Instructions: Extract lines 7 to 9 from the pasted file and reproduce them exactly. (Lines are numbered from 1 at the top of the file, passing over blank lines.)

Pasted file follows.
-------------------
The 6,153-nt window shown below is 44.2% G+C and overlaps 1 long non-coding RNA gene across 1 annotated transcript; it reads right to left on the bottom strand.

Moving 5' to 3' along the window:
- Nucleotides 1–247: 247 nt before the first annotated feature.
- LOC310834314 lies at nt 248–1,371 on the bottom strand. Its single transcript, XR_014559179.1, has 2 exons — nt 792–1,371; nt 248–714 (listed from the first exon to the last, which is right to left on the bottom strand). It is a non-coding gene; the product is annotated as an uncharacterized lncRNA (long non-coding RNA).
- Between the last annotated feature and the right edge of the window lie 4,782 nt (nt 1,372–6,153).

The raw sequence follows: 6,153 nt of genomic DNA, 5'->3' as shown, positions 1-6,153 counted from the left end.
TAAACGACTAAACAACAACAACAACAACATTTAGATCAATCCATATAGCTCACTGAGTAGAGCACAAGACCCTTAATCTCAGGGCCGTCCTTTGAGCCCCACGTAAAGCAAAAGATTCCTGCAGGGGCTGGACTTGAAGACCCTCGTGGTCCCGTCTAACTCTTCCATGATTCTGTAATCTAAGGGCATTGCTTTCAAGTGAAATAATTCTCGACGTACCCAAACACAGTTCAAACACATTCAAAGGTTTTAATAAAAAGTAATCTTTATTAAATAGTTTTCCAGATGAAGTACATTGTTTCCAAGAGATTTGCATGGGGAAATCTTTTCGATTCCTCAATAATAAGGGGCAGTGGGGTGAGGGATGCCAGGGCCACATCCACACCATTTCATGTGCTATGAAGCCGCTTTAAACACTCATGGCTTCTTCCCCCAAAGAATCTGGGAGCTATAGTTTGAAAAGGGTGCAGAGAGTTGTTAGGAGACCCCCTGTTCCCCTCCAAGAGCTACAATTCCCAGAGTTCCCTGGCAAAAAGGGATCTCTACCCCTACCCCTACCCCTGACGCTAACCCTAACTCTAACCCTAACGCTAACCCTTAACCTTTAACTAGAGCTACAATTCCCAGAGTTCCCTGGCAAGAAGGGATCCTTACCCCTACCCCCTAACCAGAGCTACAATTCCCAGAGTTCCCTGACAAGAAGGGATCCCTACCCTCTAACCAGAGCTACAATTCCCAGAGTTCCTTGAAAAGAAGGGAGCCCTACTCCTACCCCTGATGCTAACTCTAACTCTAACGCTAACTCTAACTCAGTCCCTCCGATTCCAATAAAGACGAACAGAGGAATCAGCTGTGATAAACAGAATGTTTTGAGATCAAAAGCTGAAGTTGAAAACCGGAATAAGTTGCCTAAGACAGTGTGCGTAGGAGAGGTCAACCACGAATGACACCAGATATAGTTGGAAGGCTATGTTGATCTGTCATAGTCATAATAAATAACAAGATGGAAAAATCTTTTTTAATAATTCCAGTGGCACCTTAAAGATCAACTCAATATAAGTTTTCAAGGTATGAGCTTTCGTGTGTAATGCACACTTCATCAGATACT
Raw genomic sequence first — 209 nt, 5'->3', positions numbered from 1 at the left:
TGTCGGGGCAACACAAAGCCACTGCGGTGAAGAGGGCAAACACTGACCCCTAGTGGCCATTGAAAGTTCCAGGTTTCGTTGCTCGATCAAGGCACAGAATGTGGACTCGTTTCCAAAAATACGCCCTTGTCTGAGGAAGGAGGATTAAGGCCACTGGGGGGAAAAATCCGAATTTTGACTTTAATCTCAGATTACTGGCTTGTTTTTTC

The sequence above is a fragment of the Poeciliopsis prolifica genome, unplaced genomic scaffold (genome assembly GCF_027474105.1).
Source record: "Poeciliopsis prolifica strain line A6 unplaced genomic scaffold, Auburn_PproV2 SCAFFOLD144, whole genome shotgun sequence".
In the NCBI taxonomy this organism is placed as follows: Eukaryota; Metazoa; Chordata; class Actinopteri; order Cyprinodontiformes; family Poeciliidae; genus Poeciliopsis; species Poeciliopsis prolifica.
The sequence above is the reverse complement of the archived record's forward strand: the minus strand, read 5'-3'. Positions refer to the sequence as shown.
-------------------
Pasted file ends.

TAAACGACTAAACAACAACAACAACAACATTTAGATCAATCCATATAGCTCACTGAGTAGAGCACAAGACCCTTAATCTCAGGGCCGTCCTTTGAGCCCCACGTAAAGCAAAAGATTCCTGCAGGGGCTGGACTTGAAGACCCTCGTGGTCCCGTCTAACTCTTCCATGATTCTGTAATCTAAGGGCATTGCTTTCAAGTGAAATAATTCTCGACGTACCCAAACACAGTTCAAACACATTCAAAGGTTTTAATAAAAAGTAATCTTTATTAAATAGTTTTCCAGATGAAGTACATTGTTTCCAAGAGATTTGCATGGGGAAATCTTTTCGATTCCTCAATAATAAGGGGCAGTGGGGTGAGGGATGCCAGGGCCACATCCACACCATTTCATGTGCTATGAAGCCGCTTTAAACACTCATGGCTTCTTCCCCCAAAGAATCTGGGAGCTATAGTTTGAAAAGGGTGCAGAGAGTTGTTAGGAGACCCCCTGTTCCCCTCCAAGAGCTACAATTCCCAGAGTTCCCTGGCAAAAAGGGATCTCTACCCCTACCCCTACCCCTGACGCTAACCCTAACTCTAACCCTAACGCTAACCCTTAACCTTTAACTAGAGCTACAATTCCCAGAGTTCCCTGGCAAGAAGGGATCCTTACCCCTACCCCCTAACCAGAGCTACAATTCCCAGAGTTCCCTGACAAGAAGGGATCCCTACCCTCTAACCAGAGCTACAATTCCCAGAGTTCCTTGAAAAGAAGGGAGCCCTACTCCTACCCCTGATGCTAACTCTAACTCTAACGCTAACTCTAACTCAGTCCCTCCGATTCCAATAAAGACGAACAGAGGAATCAGCTGTGATAAACAGAATGTTTTGAGATCAAAAGCTGAAGTTGAAAACCGGAATAAGTTGCCTAAGACAGTGTGCGTAGGAGAGGTCAACCACGAATGACACCAGATATAGTTGGAAGGCTATGTTGATCTGTCATAGTCATAATAAATAACAAGATGGAAAAATCTTTTTTAATAATTCCAGTGGCACCTTAAAGATCAACTCAATATAAGTTTTCAAGGTATGAGCTTTCGTGTGTAATGCACACTTCATCAGATACT
Raw genomic sequence first — 209 nt, 5'->3', positions numbered from 1 at the left:
TGTCGGGGCAACACAAAGCCACTGCGGTGAAGAGGGCAAACACTGACCCCTAGTGGCCATTGAAAGTTCCAGGTTTCGTTGCTCGATCAAGGCACAGAATGTGGACTCGTTTCCAAAAATACGCCCTTGTCTGAGGAAGGAGGATTAAGGCCACTGGGGGGAAAAATCCGAATTTTGACTTTAATCTCAGATTACTGGCTTGTTTTTTC